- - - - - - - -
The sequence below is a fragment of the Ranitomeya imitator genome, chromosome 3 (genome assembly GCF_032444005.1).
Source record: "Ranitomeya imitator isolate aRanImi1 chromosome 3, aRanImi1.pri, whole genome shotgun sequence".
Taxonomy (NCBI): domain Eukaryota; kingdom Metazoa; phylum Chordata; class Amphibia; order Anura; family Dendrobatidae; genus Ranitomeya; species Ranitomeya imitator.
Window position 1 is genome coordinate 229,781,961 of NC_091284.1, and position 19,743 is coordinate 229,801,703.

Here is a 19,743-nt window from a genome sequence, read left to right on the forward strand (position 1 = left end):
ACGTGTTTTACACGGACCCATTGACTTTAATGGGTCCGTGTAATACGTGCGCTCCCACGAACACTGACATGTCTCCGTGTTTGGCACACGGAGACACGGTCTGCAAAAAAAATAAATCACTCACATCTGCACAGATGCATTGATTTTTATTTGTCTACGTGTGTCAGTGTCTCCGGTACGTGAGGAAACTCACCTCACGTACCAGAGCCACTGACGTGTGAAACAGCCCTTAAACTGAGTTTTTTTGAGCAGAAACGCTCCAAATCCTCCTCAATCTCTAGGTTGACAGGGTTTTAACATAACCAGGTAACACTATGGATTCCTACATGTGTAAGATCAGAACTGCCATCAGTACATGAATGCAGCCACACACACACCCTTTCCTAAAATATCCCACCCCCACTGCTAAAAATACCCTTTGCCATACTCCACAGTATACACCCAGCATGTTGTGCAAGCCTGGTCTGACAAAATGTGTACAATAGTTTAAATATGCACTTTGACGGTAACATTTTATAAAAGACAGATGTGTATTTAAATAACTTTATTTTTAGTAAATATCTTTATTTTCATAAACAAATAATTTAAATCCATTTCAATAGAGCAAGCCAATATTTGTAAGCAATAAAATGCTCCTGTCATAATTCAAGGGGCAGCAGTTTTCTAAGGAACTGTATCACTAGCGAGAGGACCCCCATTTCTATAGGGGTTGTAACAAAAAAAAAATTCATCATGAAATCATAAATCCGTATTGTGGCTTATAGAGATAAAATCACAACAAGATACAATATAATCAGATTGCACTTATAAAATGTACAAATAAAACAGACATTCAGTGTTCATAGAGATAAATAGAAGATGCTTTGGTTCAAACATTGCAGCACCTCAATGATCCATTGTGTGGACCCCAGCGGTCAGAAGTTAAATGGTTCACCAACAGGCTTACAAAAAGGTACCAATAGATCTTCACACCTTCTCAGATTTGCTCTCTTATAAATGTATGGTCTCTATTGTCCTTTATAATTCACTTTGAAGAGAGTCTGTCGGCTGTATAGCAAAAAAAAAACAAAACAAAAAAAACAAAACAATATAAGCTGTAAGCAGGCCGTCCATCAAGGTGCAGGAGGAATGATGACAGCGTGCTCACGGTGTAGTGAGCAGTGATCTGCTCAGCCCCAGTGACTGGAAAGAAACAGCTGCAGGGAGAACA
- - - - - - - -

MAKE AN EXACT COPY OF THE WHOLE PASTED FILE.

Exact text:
The sequence below is a fragment of the Ranitomeya imitator genome, chromosome 3 (genome assembly GCF_032444005.1).
Source record: "Ranitomeya imitator isolate aRanImi1 chromosome 3, aRanImi1.pri, whole genome shotgun sequence".
Taxonomy (NCBI): domain Eukaryota; kingdom Metazoa; phylum Chordata; class Amphibia; order Anura; family Dendrobatidae; genus Ranitomeya; species Ranitomeya imitator.
Window position 1 is genome coordinate 229,781,961 of NC_091284.1, and position 19,743 is coordinate 229,801,703.

Here is a 19,743-nt window from a genome sequence, read left to right on the forward strand (position 1 = left end):
ACGTGTTTTACACGGACCCATTGACTTTAATGGGTCCGTGTAATACGTGCGCTCCCACGAACACTGACATGTCTCCGTGTTTGGCACACGGAGACACGGTCTGCAAAAAAAATAAATCACTCACATCTGCACAGATGCATTGATTTTTATTTGTCTACGTGTGTCAGTGTCTCCGGTACGTGAGGAAACTCACCTCACGTACCAGAGCCACTGACGTGTGAAACAGCCCTTAAACTGAGTTTTTTTGAGCAGAAACGCTCCAAATCCTCCTCAATCTCTAGGTTGACAGGGTTTTAACATAACCAGGTAACACTATGGATTCCTACATGTGTAAGATCAGAACTGCCATCAGTACATGAATGCAGCCACACACACACCCTTTCCTAAAATATCCCACCCCCACTGCTAAAAATACCCTTTGCCATACTCCACAGTATACACCCAGCATGTTGTGCAAGCCTGGTCTGACAAAATGTGTACAATAGTTTAAATATGCACTTTGACGGTAACATTTTATAAAAGACAGATGTGTATTTAAATAACTTTATTTTTAGTAAATATCTTTATTTTCATAAACAAATAATTTAAATCCATTTCAATAGAGCAAGCCAATATTTGTAAGCAATAAAATGCTCCTGTCATAATTCAAGGGGCAGCAGTTTTCTAAGGAACTGTATCACTAGCGAGAGGACCCCCATTTCTATAGGGGTTGTAACAAAAAAAAAATTCATCATGAAATCATAAATCCGTATTGTGGCTTATAGAGATAAAATCACAACAAGATACAATATAATCAGATTGCACTTATAAAATGTACAAATAAAACAGACATTCAGTGTTCATAGAGATAAATAGAAGATGCTTTGGTTCAAACATTGCAGCACCTCAATGATCCATTGTGTGGACCCCAGCGGTCAGAAGTTAAATGGTTCACCAACAGGCTTACAAAAAGGTACCAATAGATCTTCACACCTTCTCAGATTTGCTCTCTTATAAATGTATGGTCTCTATTGTCCTTTATAATTCACTTTGAAGAGAGTCTGTCGGCTGTATAGCAAAAAAAAAACAAAACAAAAAAAACAAAACAATATAAGCTGTAAGCAGGCCGTCCATCAAGGTGCAGGAGGAATGATGACAGCGTGCTCACGGTGTAGTGAGCAGTGATCTGCTCAGCCCCAGTGACTGGAAAGAAACAGCTGCAGGGAGAACA